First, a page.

For example, the URL https://ankitchauhanseo.com/how-does-google-search-work/ is a blog post with a very simple structure yet it gives an idea about the content of the page.

    1. Country-specific TLDs: If you are targeting a specific country, it is recommended to use that country’s Top Level Domain or ccTLD. For example, if you are just focussing on the United Kingdom then it is better to use https://example.uk instead of https://example.com
    1. Country-specific subdirectory with gTLD: If you have a multiregional site and want to target each country separately, this method is recommended. For example, if you are targeting both UK and India, the URLs can look like this:
    1. Use hyphens to separate keywords in URL: To make the URL clearer and more readable to users and search engines, it is recommended to separate the keywords in the URL path using a hyphen ( – )
    2. Always use HTTPS protocol: Using an HTTPS protocol makes your website more credible and trustworthy in the eyes of the user. It is also a Google ranking factor. So a padlock icon in the URL bar is a must.
    3. URLs are always in lowercase letters.
    4. Eliminate stop words: This is not a necessity but a URL without stops words (a, an, the, if, is, and etc.) looks cleaner. If possible avoid using stop words.
    5. Use the right keywords: Try to use the keywords in the URL path that actually describe what the content on the page is rather than stuffing the keywords. Remember, you are writing for users first.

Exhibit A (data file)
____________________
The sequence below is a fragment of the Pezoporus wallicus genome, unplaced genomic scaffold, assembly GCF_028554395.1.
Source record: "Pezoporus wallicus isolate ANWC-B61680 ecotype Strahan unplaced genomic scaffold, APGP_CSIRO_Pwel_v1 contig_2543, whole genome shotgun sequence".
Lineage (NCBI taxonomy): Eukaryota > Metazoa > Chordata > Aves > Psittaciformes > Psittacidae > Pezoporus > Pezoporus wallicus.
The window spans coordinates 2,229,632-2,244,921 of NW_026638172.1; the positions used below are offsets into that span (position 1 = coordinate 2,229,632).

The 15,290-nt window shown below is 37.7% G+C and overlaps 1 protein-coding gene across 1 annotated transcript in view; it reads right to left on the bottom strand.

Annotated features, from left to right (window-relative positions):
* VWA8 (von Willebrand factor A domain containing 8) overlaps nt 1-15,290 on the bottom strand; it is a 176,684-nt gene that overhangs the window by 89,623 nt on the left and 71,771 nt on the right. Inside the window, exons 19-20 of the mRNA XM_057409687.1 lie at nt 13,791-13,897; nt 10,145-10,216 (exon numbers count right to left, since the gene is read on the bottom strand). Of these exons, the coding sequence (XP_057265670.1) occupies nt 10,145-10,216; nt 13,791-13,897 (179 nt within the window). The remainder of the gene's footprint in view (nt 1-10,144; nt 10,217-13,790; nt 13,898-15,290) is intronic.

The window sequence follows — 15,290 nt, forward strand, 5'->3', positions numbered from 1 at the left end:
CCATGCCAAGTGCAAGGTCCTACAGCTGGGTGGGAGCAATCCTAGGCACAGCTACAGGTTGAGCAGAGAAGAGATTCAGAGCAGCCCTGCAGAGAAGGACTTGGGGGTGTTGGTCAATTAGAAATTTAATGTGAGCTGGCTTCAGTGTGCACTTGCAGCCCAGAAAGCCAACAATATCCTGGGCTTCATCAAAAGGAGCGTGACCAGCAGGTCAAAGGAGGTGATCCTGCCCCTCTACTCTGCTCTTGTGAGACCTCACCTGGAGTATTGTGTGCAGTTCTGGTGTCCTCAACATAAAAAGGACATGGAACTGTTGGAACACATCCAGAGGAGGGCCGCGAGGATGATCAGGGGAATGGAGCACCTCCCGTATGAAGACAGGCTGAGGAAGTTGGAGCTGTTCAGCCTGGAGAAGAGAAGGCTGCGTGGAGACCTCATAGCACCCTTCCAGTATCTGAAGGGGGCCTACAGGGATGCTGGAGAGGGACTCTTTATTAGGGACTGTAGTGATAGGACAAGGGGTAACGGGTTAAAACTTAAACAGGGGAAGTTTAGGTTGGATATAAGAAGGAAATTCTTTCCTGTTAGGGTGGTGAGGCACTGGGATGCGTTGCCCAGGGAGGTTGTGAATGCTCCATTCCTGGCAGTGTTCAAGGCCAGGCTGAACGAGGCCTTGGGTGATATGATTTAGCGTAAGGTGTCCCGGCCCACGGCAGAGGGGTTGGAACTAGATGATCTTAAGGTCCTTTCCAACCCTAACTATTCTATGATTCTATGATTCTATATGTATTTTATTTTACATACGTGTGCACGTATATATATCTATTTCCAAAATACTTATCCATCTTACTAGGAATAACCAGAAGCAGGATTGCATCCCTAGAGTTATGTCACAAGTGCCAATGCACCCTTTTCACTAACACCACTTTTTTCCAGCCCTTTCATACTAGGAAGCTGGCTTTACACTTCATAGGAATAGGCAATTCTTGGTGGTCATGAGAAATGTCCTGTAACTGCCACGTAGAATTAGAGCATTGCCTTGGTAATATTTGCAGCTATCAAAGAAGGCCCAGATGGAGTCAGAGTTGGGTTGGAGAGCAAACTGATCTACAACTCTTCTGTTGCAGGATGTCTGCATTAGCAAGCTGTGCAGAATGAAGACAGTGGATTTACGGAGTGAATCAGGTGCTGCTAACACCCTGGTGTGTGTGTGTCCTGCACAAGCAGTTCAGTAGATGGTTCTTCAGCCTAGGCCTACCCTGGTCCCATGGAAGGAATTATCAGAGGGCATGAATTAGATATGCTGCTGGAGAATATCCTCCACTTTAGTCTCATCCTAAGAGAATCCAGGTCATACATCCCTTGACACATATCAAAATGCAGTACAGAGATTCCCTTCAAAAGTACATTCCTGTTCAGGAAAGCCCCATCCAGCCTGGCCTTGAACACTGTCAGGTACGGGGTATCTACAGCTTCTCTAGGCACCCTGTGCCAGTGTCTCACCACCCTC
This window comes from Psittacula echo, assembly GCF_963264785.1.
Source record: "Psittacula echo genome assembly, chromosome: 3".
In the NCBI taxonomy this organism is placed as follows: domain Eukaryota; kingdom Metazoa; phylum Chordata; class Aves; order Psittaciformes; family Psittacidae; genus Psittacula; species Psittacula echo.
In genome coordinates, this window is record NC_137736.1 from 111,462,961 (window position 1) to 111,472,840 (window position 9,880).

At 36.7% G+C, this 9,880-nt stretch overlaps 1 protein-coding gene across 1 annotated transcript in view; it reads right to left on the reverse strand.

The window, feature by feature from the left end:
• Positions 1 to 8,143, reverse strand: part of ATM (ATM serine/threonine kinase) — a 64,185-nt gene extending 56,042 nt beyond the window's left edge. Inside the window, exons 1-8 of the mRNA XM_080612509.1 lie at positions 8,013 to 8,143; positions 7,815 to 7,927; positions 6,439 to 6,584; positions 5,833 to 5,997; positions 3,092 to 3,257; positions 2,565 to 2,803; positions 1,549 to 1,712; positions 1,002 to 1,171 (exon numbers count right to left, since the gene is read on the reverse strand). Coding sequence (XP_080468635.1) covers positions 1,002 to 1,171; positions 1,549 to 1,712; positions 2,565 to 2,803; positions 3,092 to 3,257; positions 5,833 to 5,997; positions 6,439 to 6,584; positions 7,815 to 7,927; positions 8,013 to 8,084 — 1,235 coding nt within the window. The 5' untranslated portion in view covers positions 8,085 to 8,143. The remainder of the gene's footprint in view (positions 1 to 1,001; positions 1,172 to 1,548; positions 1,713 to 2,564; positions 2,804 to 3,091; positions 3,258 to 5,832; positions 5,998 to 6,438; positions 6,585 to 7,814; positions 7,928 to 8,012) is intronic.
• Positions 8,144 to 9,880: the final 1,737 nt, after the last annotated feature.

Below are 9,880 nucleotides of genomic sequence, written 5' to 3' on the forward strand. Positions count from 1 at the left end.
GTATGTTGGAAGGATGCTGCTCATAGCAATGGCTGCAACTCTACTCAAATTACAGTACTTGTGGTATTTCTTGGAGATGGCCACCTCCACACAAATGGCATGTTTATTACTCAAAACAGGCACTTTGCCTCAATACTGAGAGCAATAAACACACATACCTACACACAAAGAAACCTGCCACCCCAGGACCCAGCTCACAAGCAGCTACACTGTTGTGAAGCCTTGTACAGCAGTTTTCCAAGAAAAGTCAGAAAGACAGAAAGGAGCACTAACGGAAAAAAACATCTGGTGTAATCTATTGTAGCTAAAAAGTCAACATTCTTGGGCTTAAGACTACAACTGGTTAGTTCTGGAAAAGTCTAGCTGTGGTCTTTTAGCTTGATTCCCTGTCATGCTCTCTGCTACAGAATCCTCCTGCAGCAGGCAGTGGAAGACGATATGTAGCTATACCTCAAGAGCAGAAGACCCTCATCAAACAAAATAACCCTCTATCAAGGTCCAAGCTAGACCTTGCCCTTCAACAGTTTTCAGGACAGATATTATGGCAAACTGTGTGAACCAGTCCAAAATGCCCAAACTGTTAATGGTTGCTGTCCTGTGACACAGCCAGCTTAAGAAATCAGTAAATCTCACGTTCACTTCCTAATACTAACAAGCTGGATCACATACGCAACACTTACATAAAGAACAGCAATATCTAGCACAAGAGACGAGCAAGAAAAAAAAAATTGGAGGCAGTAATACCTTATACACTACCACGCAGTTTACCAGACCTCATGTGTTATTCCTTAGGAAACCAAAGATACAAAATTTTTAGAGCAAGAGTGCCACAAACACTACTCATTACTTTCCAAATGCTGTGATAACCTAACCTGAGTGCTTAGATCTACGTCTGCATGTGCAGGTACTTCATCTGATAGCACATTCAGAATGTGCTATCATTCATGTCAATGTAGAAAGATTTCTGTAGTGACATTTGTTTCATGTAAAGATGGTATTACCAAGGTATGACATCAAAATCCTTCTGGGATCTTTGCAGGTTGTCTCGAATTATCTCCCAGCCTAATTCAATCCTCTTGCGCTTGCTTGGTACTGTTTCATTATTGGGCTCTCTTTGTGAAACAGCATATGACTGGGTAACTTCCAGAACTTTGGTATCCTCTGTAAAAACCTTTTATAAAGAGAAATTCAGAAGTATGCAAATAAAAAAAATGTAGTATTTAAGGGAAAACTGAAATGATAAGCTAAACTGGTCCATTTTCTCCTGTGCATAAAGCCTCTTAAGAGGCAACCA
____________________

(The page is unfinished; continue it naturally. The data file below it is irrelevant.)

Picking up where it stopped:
Here are the URL structure practices you should AVOID:

    1. Avoid using unreadable and long ID numbers in the URL.
      Example: https:example.com/category/?id_ion=360&sid=2a5ebc568f41da1
    2. Avoid joining keywords in the URL path together.
      Example: https://ankitchauhanseo.com/howdoesgooglesearchwork
    3. Avoid using underscores ( _ )  to separate keywords in the URL.
    4. Avoid using multiple and complex URL parameters. They can overwork Googlebot and cause more bandwidth consumption. This may even lead Googlebot to completely leave the site pages out of the index.
    5. Avoid using session IDs in URLs.
    6. Avoid dynamically generated URLs that may overuse the bandwidth of Googlebot. Use regular expressions in the robots.txt file to block a large set of dynamically generated URLs.

    You need not memorize all these rules to create a good URL structure. Just make sure you follow a URL structure that you will love to read if you were the user. Start looking from the user’s perspective and make it the best possible.

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    Ankit Chauhan is an SEO Consultant and Researcher. Having more than 5 years of extensive experience in SEO, Ankit loves to share his SEO expertise with the community through his blog. Ankit Chauhan is a big-time SEO nerd with an obsession for search engines and how they work. Ankit loves to read Google patents about search engines and conduct SEO experiments in his free time.